Lending a hand: Volunteers donate their time, efforts for John Dickinson Plantation cleanup

Gloria Henry, the site supervisor at the John Dickinson Plantation, was pleased with the volunteer turnout the plantation received on Monday to help spruce it up in anticipation of the summer season. (Delaware State News/Mike Finney)

DOVER — Believe it or not, it takes a lot of work and upkeep to keep a historic place like the Colonial-era John Dickinson Plantation looking old and, well, authentic.

That’s where the Delaware Division of Historical & Cultural Affairs and First State National Historic Park — and their many capable volunteers — come into play.

About 10 or so volunteers for those organizations spent their Monday at the historic Dickinson Plantation at 340 Kitts Hummock Road planting bayberry bushes, paw paw trees, dogwood trees, painting benches, picnic tables, and generally cleaning up the place.

For them, it was the perfect chance to get National Volunteer Week underway and give back to their local community.

“Volunteering is something that I’ve always wanted to do and it gets me off the couch and out of the house for a little bit,” said Jim Schilling, who also serves as a volunteer at the Johnson Victrola Museum in downtown Dover. “I knew about the John Dickinson Plantation because I brought my kids out here when they were younger and in school on field trips.

“Really, I just wanted help out the community.”

Volunteers are invaluable

Gloria Henry, site supervisor for the John Dickinson Plantation, said the work that volunteers provide is invaluable to the historic property.

Jan Rettig (left) and Kara Briggs help plant Paw Paw trees in the lawn of the John Dickinson plantation Monday morning. (Delaware State News/Mike Finney)

“Our volunteers bring a lot to the table when they come out here, not only their enthusiasm but sometimes their expertise, plus they sometimes bring a whole different perspective,” Ms. Henry said. “We encourage everyone to come out here and help out.

“Volunteers bring a great deal of resources here whenever they come, whether they’re professional or amateur. They have their enthusiasm and they help with a lot of work that is done here.”

Bridget Wallace, volunteer coordinator for the Delaware Division of Historic and Cultural Affairs, had plenty of work ready for the volunteers, and some staff workers, on Monday.

“We try to include our staff in our volunteer projects so they can take time from their regular day-to-day duties and get outside of the office and do something that helps the whole division and work with their hands,” said Ms. Wallace. “If we get caught in the rain, I’ve got some indoor activities planned, as well.”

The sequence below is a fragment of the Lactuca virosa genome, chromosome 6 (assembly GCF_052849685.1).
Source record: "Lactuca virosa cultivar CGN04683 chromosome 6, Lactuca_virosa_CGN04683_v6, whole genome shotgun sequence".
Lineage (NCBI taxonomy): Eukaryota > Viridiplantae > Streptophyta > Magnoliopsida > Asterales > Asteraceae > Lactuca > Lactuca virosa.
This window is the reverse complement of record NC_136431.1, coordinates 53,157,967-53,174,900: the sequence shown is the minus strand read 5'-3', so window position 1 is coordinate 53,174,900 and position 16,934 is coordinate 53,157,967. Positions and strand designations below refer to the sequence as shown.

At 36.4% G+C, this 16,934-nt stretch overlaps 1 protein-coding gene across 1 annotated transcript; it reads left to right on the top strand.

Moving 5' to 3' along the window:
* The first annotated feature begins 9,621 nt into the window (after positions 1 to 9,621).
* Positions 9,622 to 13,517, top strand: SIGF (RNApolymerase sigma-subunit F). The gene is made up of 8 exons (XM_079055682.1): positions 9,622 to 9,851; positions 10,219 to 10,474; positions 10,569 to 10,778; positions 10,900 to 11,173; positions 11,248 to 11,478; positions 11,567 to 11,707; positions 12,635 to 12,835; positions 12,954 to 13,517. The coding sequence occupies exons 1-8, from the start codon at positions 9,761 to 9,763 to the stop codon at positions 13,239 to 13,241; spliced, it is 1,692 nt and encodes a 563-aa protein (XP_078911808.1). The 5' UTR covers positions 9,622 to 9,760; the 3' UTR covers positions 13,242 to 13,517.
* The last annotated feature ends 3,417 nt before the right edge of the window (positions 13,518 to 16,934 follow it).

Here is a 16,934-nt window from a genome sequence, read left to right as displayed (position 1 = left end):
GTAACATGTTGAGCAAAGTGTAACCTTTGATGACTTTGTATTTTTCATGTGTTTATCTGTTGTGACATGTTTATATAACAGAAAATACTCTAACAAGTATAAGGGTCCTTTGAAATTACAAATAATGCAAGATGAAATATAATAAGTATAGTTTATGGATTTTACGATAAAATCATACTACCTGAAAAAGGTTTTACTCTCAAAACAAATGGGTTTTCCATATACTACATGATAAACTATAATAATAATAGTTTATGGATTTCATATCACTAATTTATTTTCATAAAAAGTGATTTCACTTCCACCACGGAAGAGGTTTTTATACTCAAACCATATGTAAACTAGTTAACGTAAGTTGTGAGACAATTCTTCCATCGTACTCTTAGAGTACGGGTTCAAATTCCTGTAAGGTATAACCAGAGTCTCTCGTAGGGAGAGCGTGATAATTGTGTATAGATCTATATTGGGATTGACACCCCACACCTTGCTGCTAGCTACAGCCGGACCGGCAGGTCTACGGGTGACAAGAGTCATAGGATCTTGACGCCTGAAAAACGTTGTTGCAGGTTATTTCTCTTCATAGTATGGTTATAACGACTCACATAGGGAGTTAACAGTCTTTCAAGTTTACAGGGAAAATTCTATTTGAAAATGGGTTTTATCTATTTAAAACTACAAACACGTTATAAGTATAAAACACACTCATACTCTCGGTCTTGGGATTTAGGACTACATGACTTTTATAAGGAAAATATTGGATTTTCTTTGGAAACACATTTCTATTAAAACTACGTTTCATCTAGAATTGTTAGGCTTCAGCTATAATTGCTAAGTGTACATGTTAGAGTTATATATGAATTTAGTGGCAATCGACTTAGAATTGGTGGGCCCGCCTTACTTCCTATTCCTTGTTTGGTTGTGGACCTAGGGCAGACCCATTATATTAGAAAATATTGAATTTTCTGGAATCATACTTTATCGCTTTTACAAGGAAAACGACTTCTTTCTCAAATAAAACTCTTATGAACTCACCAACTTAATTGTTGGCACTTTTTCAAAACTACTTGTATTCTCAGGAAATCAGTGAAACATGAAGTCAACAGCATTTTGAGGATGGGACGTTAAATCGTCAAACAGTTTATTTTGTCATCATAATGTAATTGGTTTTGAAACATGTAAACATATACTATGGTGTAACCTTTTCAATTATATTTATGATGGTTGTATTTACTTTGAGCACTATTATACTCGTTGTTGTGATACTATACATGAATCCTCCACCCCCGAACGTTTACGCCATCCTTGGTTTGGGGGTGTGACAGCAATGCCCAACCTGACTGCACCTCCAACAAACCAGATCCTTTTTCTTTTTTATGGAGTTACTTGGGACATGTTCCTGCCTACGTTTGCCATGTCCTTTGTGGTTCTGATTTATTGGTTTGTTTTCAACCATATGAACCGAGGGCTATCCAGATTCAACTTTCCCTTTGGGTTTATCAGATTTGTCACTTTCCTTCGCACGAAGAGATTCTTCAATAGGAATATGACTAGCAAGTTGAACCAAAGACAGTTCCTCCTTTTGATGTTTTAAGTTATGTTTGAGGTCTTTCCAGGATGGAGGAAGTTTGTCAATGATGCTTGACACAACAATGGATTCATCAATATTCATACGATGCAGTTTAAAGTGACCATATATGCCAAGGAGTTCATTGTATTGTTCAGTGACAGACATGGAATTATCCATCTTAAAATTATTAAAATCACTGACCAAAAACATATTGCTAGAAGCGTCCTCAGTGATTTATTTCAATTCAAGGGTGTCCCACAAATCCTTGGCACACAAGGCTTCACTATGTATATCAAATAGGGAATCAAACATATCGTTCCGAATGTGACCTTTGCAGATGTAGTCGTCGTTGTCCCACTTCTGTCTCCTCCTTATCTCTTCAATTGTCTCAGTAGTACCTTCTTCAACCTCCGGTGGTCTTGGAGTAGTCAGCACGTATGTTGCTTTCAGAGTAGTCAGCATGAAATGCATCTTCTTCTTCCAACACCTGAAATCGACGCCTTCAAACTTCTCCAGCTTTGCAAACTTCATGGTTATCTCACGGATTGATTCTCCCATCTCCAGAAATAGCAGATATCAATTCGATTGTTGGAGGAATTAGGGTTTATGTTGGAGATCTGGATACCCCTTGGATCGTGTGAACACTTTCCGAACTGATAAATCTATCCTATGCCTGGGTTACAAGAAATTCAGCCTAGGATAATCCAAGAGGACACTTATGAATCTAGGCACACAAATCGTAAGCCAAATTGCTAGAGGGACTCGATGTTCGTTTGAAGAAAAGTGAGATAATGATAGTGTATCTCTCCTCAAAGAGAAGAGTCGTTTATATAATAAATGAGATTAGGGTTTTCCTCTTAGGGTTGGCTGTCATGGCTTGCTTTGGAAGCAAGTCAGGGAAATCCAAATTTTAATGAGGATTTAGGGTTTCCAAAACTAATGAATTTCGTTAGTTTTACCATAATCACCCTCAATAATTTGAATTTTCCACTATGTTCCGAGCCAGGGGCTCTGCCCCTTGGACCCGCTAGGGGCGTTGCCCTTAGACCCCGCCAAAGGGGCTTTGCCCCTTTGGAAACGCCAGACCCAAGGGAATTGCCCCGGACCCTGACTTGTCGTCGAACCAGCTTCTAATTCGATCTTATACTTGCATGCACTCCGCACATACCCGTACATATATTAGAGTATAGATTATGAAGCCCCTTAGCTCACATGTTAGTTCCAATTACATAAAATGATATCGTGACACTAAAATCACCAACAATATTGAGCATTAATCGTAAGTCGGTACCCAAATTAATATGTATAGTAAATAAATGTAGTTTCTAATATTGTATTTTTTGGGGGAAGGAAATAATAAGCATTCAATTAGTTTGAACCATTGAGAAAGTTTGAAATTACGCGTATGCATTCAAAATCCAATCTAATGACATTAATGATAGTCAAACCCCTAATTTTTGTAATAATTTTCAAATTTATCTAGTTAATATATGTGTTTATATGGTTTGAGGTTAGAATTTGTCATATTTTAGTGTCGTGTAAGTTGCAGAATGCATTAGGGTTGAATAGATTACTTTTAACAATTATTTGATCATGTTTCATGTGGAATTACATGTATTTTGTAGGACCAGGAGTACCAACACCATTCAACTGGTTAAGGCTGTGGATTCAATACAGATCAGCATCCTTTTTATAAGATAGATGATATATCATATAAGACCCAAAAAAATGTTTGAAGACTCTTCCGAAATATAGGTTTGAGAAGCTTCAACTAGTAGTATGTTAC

Samantha Zielinski, volunteer coordinator for First State National Historical Park, agreed that volunteers are a big part of what keep historic sites such as the John Dickinson Plantation going.

Hard work lauded

“For First State National Historical Park we actually have a variety of volunteers at all seven of our sites (in Delaware) and we appreciate every single one of them,” she said. “We wouldn’t be able to operate without our volunteers and all the hard work that they do.”

James Scott puts some coats of red paint on a bench that is used for visitors to the John Dickinson plantation. (Delaware State News/Mike Finney)

Betsy Grant serves as the horticulture supervisor for the Division of Historical and Cultural Affairs.

She definitely was getting her hands dirty at the John Dickinson Plantation on Monday as she guided the volunteers with shovel in hand.

“We’re trying to put in a paw paw patch — we don’t want New Castle to get all the love, we want some of it,” Ms. Grant said, with a laugh. “We’ve got this orchard out here that takes a lot of maintenance, whereas the paw paw’s shouldn’t take any maintenance.

“We’re planting all native plants. These are all plants that they could have utilized (in Colonial times). These are going to bear fruit that Native Americans, as well as John Dickinson, would have eaten and utilized. With the bayberries (historical interpreters at the plantation are) going to make candles with the leaves and the dogwood trees are good for native insects and beauty.”

Ready for history buffs

By the time the volunteers are finished, the John Dickinson Plantation won’t exactly be Colonial-times’ authentic, but it will be attractive for school field-trip groups and other history buffs who like to wander around the property and learn about how things used to be.

After all, Ms. Henry said, most of the outbuildings that surround Poplar Hall, the three-story house built by wealthy Quaker and tobacco farmer Samuel Dickinson (John’s father) in 1740, were actually built in the 1980s — though they were built to Colonial-era specifications.

It’s that whole history aspect that encouraged Faye Middleton to donate some of her time to paint some benches on Monday.

“I like history,” Ms. Middleton said. “I like to preserve it and I like to give back to the community. I’ve done this before in different places. I think it’s important to learn about history. The more you know is better.”

That is information that she is more than happy to volunteer.

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